Fill the washer with warm water.  Add 1 cup of white vinegar and run through entire cycle.  Tip: use regular car wax on the outside to prevent rusting.

5.    Leather Cleaner/Polish
¾ cup isopropyl alcohol (70%)
½ cup white vinegar
1 ½ cups water
Mix ingredients together thoroughly.  To use, dampen cloth with mixture and rub into leather until clean.  Mixture can be stored in a clean jar.
Note: If you are anything like me you might worry about putting alcohol and vinegar on your leather.  I started with my ottoman because I figured if it didn't work I wouldn't have ruined the entire chair. It worked!  I couldn't believe it.  It did not get some of the deeper stains (someone sat on it with a wet bathing suit) but it got all of the stains closer to the surface.  I keep my jar handy for new stains.
TIP: When using these formulas it is best to wear gloves.  While I don't have a problem using just my hands, they do dry out the skin very quickly.

Download the PDF here.

What other natural spring cleaning tips do you have?

16 March 2011

Art With Purpose

I really do love Etsy. It seriously fits my 4(for) green acres habit and every time I peruse the pages I'm in awe at how many artisans there are in this world. I truly believe the etsy community belongs in the sustainable practices category for many reasons. But that topic is for another day. It was just my luck (as it usually is) that I came across Joe Wirtheim's work as I was shopping for a birthday present recently on Etsy.

This guy is the real deal!  Joe started a poster campaign called Victory Garden of Tomorrow.  He creates posters he coins as New American Propaganda that are "designed to inspire and educate" about our food culture in order to stimulate action across communities.  With a motto of "better food, better gardens, better cities" Joe is contributing to a movement contrived to spark a nation.  Of course I didn't know all this just by looking at the picture, but it's what lead me to purchase three of these fantastic posters. 

His message runs deeper than great design.  The posters are beautiful, original and share a concern I'm passionate about and I can't wait to display them in my kitchen.  To learn more about Joe and his work or If you want to purchase your own, head on over to his website or etsy store.

(images: Joe Wirtheim)

14 March 2011

Trash to Treasure

We are cleaning out some of the old buildings at work.  I am now the proud owner of another person's junk.  I'm actually quite happy about this.  A bag of goodies was delivered to my office instead of the trash bin.  Someone knew I would appreciate all of this.  Check out the contents.

Various Colors of Yarn

Crochet Needles

Rolls of Colored Tape

Labels and Other Bits

Scraps of Material (to make more of these)
And by far the best find...

Old Pictures
Some of them look like postcards on the back and some have a wonderful framed border.  Pictures like these can be pricey at antique stores. I can't wait to use them.  In September 2009 I took a class at Sqaum Art Workshops with Sarah Ahearn Bellemare, and have been a fan of her work since then.  She uses old photos such as these for image transfers in her collages.  For someone like me who does not have drawing talent, Sarah made me feel like I could be an artist in my own creative way.  Now I use old pictures for journal pages, collages, and greeting cards. 

I suppose to some it seems silly to get so excited about items other people would just throw away, but like so many things that get tossed aside, there is still a lot of life in them.  You just have to rethink their purpose.  If I were to go out and buy all of these items today it would be expensive.  I feel very lucky to be the second owner.  Now I just have to make a list of the projects I can make.

11 March 2011

Wanted: Console Table

I'm on the hunt this weekend for a console table. I have such wonderful cookbooks and they are all shoved in a cupboard. There are so many kitchen islands these days that have shelf space for books. Although I have an island, there are no shelves. I want to recreate the idea and I think a console would do the trick. There are two windows in my kitchen with a view of my neighbors house. Typically I wouldn't put furniture in front of a window but I figure I might as well look at something pretty instead of a large brick wall. If I can find one similar to the one shown above it will still let in a lot of light and it is relatively short. I'll be heading to some of the local antique stores hoping I can come up with something there.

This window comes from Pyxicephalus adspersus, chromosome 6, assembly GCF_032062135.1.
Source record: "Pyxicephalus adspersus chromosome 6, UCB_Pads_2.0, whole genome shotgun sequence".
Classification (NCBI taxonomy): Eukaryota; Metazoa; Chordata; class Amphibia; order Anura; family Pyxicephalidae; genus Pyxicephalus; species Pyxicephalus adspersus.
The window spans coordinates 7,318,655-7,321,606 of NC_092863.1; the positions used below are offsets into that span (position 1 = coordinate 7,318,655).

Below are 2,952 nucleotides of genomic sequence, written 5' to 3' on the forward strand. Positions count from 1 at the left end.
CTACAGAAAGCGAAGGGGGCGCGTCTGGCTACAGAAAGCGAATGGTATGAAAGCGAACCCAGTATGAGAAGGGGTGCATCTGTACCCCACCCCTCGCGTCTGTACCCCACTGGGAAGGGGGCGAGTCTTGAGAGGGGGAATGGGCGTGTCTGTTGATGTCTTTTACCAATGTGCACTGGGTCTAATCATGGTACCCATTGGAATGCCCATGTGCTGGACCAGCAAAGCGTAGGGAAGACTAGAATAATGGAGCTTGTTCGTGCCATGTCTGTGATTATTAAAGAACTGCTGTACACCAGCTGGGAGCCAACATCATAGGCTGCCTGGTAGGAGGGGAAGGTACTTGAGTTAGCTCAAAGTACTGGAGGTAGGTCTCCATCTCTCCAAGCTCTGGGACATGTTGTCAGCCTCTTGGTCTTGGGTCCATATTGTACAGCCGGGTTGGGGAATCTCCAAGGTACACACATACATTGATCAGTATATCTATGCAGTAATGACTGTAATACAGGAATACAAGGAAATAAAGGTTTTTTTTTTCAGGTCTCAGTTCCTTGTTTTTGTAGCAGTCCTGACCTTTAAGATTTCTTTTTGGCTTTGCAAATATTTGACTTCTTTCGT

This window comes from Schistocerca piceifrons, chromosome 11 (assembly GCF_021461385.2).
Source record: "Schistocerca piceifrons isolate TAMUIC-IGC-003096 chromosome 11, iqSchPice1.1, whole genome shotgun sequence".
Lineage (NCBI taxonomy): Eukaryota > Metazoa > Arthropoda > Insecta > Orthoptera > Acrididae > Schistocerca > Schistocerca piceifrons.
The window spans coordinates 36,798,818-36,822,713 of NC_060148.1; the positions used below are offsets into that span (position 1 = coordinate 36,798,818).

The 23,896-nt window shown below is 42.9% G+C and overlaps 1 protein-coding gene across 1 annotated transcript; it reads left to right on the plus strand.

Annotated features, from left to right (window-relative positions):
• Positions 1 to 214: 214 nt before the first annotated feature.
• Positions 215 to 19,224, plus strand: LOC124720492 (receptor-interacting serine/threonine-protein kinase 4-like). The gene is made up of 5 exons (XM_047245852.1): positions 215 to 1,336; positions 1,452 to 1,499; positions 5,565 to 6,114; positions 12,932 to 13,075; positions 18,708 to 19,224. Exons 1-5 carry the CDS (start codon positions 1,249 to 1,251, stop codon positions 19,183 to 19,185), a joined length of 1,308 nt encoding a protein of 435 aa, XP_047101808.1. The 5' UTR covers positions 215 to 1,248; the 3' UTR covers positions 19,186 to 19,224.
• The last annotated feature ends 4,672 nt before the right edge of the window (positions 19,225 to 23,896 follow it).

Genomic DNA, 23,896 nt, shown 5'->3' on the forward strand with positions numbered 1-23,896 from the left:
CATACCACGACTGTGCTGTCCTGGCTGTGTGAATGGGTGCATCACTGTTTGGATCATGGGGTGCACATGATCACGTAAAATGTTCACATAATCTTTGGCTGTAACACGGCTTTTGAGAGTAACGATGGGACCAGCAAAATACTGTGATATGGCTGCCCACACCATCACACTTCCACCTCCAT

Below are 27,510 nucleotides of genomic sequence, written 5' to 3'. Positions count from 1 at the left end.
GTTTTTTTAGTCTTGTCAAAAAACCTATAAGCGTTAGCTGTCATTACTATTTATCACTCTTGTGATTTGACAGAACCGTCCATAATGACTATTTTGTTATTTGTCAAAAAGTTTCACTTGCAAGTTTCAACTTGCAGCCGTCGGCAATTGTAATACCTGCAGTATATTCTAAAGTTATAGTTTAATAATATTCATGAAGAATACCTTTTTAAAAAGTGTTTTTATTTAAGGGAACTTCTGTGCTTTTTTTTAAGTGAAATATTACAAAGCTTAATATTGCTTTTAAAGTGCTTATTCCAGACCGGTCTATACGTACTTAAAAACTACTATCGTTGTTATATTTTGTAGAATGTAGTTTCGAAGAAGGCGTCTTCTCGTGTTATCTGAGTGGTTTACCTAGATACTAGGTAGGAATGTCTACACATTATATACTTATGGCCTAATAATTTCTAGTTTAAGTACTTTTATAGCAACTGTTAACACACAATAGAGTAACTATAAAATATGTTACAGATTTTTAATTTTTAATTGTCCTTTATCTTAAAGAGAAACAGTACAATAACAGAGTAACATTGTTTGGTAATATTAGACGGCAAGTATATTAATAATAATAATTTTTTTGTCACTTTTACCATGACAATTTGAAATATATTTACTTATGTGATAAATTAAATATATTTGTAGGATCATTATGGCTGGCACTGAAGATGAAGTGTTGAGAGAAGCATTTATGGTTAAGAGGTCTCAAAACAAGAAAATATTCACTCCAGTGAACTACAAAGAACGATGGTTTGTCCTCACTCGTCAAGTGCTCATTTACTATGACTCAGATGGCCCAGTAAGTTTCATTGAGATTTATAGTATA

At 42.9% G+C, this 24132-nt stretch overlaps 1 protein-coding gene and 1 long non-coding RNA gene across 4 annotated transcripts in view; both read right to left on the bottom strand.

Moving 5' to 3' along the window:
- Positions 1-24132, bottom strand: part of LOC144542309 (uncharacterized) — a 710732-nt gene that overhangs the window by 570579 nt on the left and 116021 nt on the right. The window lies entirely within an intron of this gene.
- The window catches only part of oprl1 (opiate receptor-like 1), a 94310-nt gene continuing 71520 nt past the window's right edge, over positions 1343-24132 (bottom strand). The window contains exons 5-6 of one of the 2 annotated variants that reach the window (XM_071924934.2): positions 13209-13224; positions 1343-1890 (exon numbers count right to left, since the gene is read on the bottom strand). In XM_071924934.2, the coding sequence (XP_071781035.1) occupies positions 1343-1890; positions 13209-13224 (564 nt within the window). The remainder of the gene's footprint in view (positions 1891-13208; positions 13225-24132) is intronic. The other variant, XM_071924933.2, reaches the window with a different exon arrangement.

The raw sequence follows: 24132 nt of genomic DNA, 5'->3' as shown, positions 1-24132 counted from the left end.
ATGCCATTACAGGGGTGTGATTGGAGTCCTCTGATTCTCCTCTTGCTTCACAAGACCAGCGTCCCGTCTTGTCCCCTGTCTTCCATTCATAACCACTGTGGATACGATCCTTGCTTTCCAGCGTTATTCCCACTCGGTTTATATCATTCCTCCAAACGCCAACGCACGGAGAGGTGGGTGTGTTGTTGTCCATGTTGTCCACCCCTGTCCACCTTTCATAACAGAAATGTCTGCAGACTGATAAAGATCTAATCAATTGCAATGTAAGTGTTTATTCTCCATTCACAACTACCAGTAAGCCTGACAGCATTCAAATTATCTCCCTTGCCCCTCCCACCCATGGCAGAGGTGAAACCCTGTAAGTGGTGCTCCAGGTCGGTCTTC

Have a great weekend.

(image from West Elm website)

09 March 2011

Hoe Your Rows

It's hard to believe that spring is almost here. It doesn't feel like all that long ago we were buried under ice and snow (some of you still are!).  Here in the south the trees have started to bud, and the process of playing in the dirt will soon commence.


The perennials have already given way in the last week or so to the sunshine and warmer temps.
I can't wait for the taste of crisp lettuce, fat and juicy tomatoes, and my favorite, the bush beans. I am attempting to bring the garden closer to home this year by converting my very small patch of grass into a square foot garden. This method was developed by Mel Bartholomew. My mom gave me his book awhile ago and I'm finally digging into it.  Why didn't I do this sooner?  As long as you have enough sunlight, a SFG is a practical solution for any urban gardener and Mel's book is full of information if you are new to gardening.  Your library might have it available. 

What I think I'll enjoy most about this garden is how easy it will be to maintain. Since I'm bringing in the dirt and not using the existing soil I can the gauge the ratio of organic matter just right and my weeding will be minimal. (I'm not using the existing soil because our house is a fairly new build and the landscapers merely laid sod over dirt.

As I progress I'll keep you posted!  What are your garden plans for the year?

02 March 2011

Inauguration Post

sign on my fence

Welcome to my web log. This is the first official post.  I hope you will settle in and over time find the information useful and inspiring.  I am starting this blog to reconnect with a more organic life.  I am always in search of ways to hold myself accountable and therefore I came up my 4(for) Green Acres concept.  This idea encapsulates my belief in the importance of leading a wholesome, natural life wherever I live.

Topics you can expect to find here:
  • handmade/homemade
  • sustainable practices
  • old things used for new purposes
  • artist/crafter highlights
  • gardening/food

This space is still under construction.  If you'd like updates you can follow me on twitter.  Just click the icon to the right.

See you soon.